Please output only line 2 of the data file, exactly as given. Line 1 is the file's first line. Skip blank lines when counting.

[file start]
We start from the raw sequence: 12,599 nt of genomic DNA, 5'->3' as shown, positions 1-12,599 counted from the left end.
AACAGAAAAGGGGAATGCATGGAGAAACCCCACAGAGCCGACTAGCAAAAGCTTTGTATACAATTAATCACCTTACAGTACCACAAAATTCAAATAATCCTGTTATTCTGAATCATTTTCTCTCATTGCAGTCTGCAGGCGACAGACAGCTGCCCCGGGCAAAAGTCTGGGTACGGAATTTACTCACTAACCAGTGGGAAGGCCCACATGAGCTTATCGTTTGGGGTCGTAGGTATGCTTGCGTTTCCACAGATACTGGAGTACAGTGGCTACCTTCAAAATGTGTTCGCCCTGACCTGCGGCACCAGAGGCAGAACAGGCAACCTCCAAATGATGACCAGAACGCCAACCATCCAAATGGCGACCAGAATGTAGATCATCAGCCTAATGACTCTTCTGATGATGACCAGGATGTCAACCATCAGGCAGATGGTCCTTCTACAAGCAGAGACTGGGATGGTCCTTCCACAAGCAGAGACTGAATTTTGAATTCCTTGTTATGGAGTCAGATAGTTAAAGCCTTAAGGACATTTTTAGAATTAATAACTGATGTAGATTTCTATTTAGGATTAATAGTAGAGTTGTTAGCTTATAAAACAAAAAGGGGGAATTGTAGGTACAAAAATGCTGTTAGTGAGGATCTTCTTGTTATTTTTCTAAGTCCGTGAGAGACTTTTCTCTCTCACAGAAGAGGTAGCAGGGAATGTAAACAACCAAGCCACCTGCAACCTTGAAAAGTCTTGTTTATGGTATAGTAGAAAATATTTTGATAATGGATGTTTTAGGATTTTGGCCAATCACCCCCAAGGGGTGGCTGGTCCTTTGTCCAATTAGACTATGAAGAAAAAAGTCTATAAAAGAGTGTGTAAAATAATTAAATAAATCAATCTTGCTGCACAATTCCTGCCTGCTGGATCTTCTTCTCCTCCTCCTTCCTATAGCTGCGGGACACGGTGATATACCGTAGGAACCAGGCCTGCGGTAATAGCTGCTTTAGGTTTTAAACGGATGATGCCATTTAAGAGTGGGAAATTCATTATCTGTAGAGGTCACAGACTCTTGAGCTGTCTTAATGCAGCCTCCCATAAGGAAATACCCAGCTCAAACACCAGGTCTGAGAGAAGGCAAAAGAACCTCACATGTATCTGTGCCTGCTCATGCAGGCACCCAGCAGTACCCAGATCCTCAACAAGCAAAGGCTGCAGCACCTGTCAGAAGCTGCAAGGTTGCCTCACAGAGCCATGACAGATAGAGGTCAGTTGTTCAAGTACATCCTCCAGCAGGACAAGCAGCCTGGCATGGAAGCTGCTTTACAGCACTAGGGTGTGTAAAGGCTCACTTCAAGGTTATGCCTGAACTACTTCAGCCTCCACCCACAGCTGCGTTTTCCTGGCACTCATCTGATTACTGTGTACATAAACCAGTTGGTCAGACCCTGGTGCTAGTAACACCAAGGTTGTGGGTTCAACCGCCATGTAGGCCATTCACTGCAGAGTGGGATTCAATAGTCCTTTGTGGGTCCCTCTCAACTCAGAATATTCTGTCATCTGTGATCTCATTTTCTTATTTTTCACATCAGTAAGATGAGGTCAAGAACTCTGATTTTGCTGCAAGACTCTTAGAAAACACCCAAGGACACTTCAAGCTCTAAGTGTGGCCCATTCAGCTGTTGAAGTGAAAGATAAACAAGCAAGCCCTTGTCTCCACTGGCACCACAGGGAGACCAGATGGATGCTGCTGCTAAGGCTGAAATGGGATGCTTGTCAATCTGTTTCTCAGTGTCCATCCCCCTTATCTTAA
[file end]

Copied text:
AACAGAAAAGGGGAATGCATGGAGAAACCCCACAGAGCCGACTAGCAAAAGCTTTGTATACAATTAATCACCTTACAGTACCACAAAATTCAAATAATCCTGTTATTCTGAATCATTTTCTCTCATTGCAGTCTGCAGGCGACAGACAGCTGCCCCGGGCAAAAGTCTGGGTACGGAATTTACTCACTAACCAGTGGGAAGGCCCACATGAGCTTATCGTTTGGGGTCGTAGGTATGCTTGCGTTTCCACAGATACTGGAGTACAGTGGCTACCTTCAAAATGTGTTCGCCCTGACCTGCGGCACCAGAGGCAGAACAGGCAACCTCCAAATGATGACCAGAACGCCAACCATCCAAATGGCGACCAGAATGTAGATCATCAGCCTAATGACTCTTCTGATGATGACCAGGATGTCAACCATCAGGCAGATGGTCCTTCTACAAGCAGAGACTGGGATGGTCCTTCCACAAGCAGAGACTGAATTTTGAATTCCTTGTTATGGAGTCAGATAGTTAAAGCCTTAAGGACATTTTTAGAATTAATAACTGATGTAGATTTCTATTTAGGATTAATAGTAGAGTTGTTAGCTTATAAAACAAAAAGGGGGAATTGTAGGTACAAAAATGCTGTTAGTGAGGATCTTCTTGTTATTTTTCTAAGTCCGTGAGAGACTTTTCTCTCTCACAGAAGAGGTAGCAGGGAATGTAAACAACCAAGCCACCTGCAACCTTGAAAAGTCTTGTTTATGGTATAGTAGAAAATATTTTGATAATGGATGTTTTAGGATTTTGGCCAATCACCCCCAAGGGGTGGCTGGTCCTTTGTCCAATTAGACTATGAAGAAAAAAGTCTATAAAAGAGTGTGTAAAATAATTAAATAAATCAATCTTGCTGCACAATTCCTGCCTGCTGGATCTTCTTCTCCTCCTCCTTCCTATAGCTGCGGGACACGGTGATATACCGTAGGAACCAGGCCTGCGGTAATAGCTGCTTTAGGTTTTAAACGGATGATGCCATTTAAGAGTGGGAAATTCATTATCTGTAGAGGTCACAGACTCTTGAGCTGTCTTAATGCAGCCTCCCATAAGGAAATACCCAGCTCAAACACCAGGTCTGAGAGAAGGCAAAAGAACCTCACATGTATCTGTGCCTGCTCATGCAGGCACCCAGCAGTACCCAGATCCTCAACAAGCAAAGGCTGCAGCACCTGTCAGAAGCTGCAAGGTTGCCTCACAGAGCCATGACAGATAGAGGTCAGTTGTTCAAGTACATCCTCCAGCAGGACAAGCAGCCTGGCATGGAAGCTGCTTTACAGCACTAGGGTGTGTAAAGGCTCACTTCAAGGTTATGCCTGAACTACTTCAGCCTCCACCCACAGCTGCGTTTTCCTGGCACTCATCTGATTACTGTGTACATAAACCAGTTGGTCAGACCCTGGTGCTAGTAACACCAAGGTTGTGGGTTCAACCGCCATGTAGGCCATTCACTGCAGAGTGGGATTCAATAGTCCTTTGTGGGTCCCTCTCAACTCAGAATATTCTGTCATCTGTGATCTCATTTTCTTATTTTTCACATCAGTAAGATGAGGTCAAGAACTCTGATTTTGCTGCAAGACTCTTAGAAAACACCCAAGGACACTTCAAGCTCTAAGTGTGGCCCATTCAGCTGTTGAAGTGAAAGATAAACAAGCAAGCCCTTGTCTCCACTGGCACCACAGGGAGACCAGATGGATGCTGCTGCTAAGGCTGAAATGGGATGCTTGTCAATCTGTTTCTCAGTGTCCATCCCCCTTATCTTAA